In the last few years I've witnessed a lot
of fan hardware sites pop up and primarily praise one manufacturer
while vilifying the other. I don't see much of a point to this since
every company has its own distinctive strengths and weaknesses. In
the computer world, brand loyalty is useless; there are no frequent
buyer points or discounts for returning customers after all, now are
there? Now it's not my job to tell you what to buy, but rather
try and give you enough information to make an informed decision on
what's probably going to be the best solution for your situation.
As it stands right now, AMD's Athlon64 architecture is better
than anything that Intel has to offer, plain and simple. The current Intel
platform simply runs too hot, too slow, or is considerably more expensive than
its AMD performance equivalent. The direction Intel is headed certainly
looks promising considering the mud is licking its fenders right
now, but those processors aren't available yet. As enticing as early 'Conroe' samples appear, let's not rush to judge. After all delays can pop up anywhere at anytime. Remember 90 nanometre!?
All of Athlon64's success cannot be attributed to
AMD alone, and I have to give credit where credit is
due. nVIDIA has done a fairly phenomenal job at making the transition from
a VGA company to motherboard chipsets. Of course this partnership can disintegrate
at any time now that nVIDIA also spits out chipsets for Intel. Will this spell doom for AMD's
success in the long run, and will ATI ever decide to issue an attractive K8
chipset of its own? These are the questions I'm left wondering.
dramatically improved the quietness and reliability of
its retail heatsinks, and durability of its processors from just over two years
ago. Intel has tried to make the best of a bad situation; with the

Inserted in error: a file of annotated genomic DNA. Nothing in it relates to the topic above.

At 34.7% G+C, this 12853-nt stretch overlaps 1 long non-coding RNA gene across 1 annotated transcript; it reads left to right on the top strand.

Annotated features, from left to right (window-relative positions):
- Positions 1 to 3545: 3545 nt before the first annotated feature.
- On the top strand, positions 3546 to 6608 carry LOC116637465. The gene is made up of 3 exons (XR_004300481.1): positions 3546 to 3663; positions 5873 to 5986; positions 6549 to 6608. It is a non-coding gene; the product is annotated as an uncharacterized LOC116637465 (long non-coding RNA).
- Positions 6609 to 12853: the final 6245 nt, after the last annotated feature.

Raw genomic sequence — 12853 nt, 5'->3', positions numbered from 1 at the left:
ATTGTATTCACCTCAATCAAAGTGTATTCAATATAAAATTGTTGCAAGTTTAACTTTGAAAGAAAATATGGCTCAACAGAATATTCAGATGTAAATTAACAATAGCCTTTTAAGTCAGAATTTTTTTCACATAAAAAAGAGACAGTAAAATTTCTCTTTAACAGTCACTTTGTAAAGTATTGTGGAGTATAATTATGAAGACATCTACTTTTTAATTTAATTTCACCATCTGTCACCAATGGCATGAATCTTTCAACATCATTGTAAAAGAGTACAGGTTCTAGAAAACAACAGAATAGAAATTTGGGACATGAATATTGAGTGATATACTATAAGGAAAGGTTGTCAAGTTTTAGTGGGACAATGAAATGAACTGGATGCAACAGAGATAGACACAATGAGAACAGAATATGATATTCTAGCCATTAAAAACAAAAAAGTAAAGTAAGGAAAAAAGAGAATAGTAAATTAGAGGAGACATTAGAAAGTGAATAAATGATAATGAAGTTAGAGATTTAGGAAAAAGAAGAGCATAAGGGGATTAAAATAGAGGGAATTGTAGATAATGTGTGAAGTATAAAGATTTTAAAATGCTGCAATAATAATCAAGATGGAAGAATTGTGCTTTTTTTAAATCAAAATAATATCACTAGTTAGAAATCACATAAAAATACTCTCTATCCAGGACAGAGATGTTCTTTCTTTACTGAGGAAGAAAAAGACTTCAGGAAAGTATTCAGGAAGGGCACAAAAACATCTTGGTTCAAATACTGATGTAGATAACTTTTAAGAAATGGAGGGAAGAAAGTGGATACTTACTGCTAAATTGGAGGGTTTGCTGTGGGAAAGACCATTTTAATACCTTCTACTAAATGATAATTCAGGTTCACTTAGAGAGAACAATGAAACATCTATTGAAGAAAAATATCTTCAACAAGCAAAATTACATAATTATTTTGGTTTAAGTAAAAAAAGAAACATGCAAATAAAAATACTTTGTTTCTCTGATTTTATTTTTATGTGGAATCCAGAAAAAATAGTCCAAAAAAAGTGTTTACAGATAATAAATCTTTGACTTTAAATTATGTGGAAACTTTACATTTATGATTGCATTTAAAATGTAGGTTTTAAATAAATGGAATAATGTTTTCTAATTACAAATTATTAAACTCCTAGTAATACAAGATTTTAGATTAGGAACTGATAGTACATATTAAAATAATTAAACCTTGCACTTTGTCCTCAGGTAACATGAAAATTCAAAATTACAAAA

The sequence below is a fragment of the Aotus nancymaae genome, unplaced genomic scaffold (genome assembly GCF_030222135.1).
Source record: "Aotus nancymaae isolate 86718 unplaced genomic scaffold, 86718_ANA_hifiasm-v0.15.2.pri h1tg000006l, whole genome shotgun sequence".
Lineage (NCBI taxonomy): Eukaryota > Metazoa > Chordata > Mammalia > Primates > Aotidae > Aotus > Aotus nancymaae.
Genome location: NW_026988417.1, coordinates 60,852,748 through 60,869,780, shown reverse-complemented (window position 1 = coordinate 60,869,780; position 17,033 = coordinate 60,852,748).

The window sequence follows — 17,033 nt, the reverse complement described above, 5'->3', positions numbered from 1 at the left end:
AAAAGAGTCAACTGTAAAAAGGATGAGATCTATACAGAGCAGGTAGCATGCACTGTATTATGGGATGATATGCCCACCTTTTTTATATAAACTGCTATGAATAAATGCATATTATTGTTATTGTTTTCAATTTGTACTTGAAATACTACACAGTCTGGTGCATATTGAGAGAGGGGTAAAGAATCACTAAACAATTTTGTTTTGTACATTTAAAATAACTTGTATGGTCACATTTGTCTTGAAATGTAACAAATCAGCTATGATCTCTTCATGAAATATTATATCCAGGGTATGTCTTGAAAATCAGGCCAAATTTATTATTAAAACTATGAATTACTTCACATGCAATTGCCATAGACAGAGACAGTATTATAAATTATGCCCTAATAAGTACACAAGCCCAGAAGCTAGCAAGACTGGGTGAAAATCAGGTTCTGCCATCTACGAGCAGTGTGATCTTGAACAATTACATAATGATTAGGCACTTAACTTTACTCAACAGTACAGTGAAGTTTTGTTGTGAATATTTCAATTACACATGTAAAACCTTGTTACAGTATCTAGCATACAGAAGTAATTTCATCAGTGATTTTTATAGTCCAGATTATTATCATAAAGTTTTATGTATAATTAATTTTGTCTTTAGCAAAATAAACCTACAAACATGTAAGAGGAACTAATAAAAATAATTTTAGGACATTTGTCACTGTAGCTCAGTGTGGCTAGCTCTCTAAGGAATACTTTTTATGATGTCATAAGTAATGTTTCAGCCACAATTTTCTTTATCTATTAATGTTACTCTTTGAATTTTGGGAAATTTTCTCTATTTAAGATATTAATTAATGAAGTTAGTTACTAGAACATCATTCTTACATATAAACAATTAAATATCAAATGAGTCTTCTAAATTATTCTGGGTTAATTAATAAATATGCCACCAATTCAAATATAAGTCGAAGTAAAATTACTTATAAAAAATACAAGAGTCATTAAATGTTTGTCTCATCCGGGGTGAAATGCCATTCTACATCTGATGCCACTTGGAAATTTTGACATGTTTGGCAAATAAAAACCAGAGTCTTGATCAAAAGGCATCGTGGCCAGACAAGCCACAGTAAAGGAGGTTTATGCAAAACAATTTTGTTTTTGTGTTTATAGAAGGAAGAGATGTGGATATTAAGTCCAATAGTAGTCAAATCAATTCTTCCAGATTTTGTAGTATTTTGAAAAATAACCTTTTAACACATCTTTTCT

Netburst architecture essentially stalled it has moved towards parallelism (multi core) for
more performance. Intel's large enough to suffer the financial impact of such problems, and
it's reassuring to see its next generation processor is not being rushed out the
door. Intel's 'Conroe' core looks like it may be a force to contend with, but
it's way to early to call that fight. We'll see next year.
So where does all of this opinion leave you?
You're struggling with a decision and I'm talking about a bunch of
seemingly unconnected issues. The question should be simple; AMD or
Intel, Intel or AMD?
So, which will it be?
I think if you need to buy a computer in the very near future, gravitate towards a PC based on AMD's Athlon64 processor. It's simply superior to Intel's current Pentium 4 or Pentium D or Pentium XE processors. The Athlon64 trails a little when it comes to multitasking, but it's not behind by much.
Now, if you're planning on a new computer in eight
months to a year's time from now, then I don't recommend Intel, or
AMD. The way things are going now, both companies are involved with massive changes to their computing platforms, and there isn't a clear winner to side with right now. You'll be better of waiting and see how the next AMD VS. Intel war turns out... Just remember though, it's an eternal struggle and you'll need to choose a side at some point. Right now AMD simply kicks Intel's offerings out of the arena.
The Last Word Goes To....
What do you think of the current AMD vs. Intel situation? If your opinion
differs from mine, feel free to press your case by using PCSTATS feedback
page - we read every single comment that comes in.
(PS. For the record, after a few Intel Pentium 4 systems
over the last couple years my latest rig packs an AMD Athlon64 processor, and
it's totally sweet.)
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